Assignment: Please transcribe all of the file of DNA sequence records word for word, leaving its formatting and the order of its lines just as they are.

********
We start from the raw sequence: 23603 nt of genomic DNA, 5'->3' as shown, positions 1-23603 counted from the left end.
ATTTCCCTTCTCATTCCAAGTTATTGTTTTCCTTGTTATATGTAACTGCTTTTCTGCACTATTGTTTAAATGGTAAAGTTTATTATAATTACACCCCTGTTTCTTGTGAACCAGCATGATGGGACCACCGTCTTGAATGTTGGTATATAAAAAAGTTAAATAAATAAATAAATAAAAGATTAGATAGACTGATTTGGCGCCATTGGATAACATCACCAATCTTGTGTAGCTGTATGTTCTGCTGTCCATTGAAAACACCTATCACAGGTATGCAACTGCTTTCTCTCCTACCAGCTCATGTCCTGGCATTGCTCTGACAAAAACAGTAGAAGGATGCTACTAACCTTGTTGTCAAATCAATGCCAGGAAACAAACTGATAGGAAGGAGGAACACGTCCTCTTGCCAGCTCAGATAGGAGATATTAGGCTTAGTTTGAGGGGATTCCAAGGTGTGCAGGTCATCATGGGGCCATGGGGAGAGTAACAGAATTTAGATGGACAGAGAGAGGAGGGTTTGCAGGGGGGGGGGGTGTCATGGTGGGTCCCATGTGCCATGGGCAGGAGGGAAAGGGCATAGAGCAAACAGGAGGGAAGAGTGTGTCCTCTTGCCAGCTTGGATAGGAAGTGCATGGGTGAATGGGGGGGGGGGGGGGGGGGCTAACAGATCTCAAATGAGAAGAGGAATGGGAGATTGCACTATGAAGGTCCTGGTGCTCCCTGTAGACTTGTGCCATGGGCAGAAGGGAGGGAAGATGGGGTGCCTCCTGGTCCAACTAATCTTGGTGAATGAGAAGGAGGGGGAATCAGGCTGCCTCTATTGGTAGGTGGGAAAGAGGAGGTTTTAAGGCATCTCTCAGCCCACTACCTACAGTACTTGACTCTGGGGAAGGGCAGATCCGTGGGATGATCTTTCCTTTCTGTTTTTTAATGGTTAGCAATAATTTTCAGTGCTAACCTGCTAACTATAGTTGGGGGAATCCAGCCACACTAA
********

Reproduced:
We start from the raw sequence: 23603 nt of genomic DNA, 5'->3' as shown, positions 1-23603 counted from the left end.
ATTTCCCTTCTCATTCCAAGTTATTGTTTTCCTTGTTATATGTAACTGCTTTTCTGCACTATTGTTTAAATGGTAAAGTTTATTATAATTACACCCCTGTTTCTTGTGAACCAGCATGATGGGACCACCGTCTTGAATGTTGGTATATAAAAAAGTTAAATAAATAAATAAATAAAAGATTAGATAGACTGATTTGGCGCCATTGGATAACATCACCAATCTTGTGTAGCTGTATGTTCTGCTGTCCATTGAAAACACCTATCACAGGTATGCAACTGCTTTCTCTCCTACCAGCTCATGTCCTGGCATTGCTCTGACAAAAACAGTAGAAGGATGCTACTAACCTTGTTGTCAAATCAATGCCAGGAAACAAACTGATAGGAAGGAGGAACACGTCCTCTTGCCAGCTCAGATAGGAGATATTAGGCTTAGTTTGAGGGGATTCCAAGGTGTGCAGGTCATCATGGGGCCATGGGGAGAGTAACAGAATTTAGATGGACAGAGAGAGGAGGGTTTGCAGGGGGGGGGGGTGTCATGGTGGGTCCCATGTGCCATGGGCAGGAGGGAAAGGGCATAGAGCAAACAGGAGGGAAGAGTGTGTCCTCTTGCCAGCTTGGATAGGAAGTGCATGGGTGAATGGGGGGGGGGGGGGGGGGGCTAACAGATCTCAAATGAGAAGAGGAATGGGAGATTGCACTATGAAGGTCCTGGTGCTCCCTGTAGACTTGTGCCATGGGCAGAAGGGAGGGAAGATGGGGTGCCTCCTGGTCCAACTAATCTTGGTGAATGAGAAGGAGGGGGAATCAGGCTGCCTCTATTGGTAGGTGGGAAAGAGGAGGTTTTAAGGCATCTCTCAGCCCACTACCTACAGTACTTGACTCTGGGGAAGGGCAGATCCGTGGGATGATCTTTCCTTTCTGTTTTTTAATGGTTAGCAATAATTTTCAGTGCTAACCTGCTAACTATAGTTGGGGGAATCCAGCCACACTAA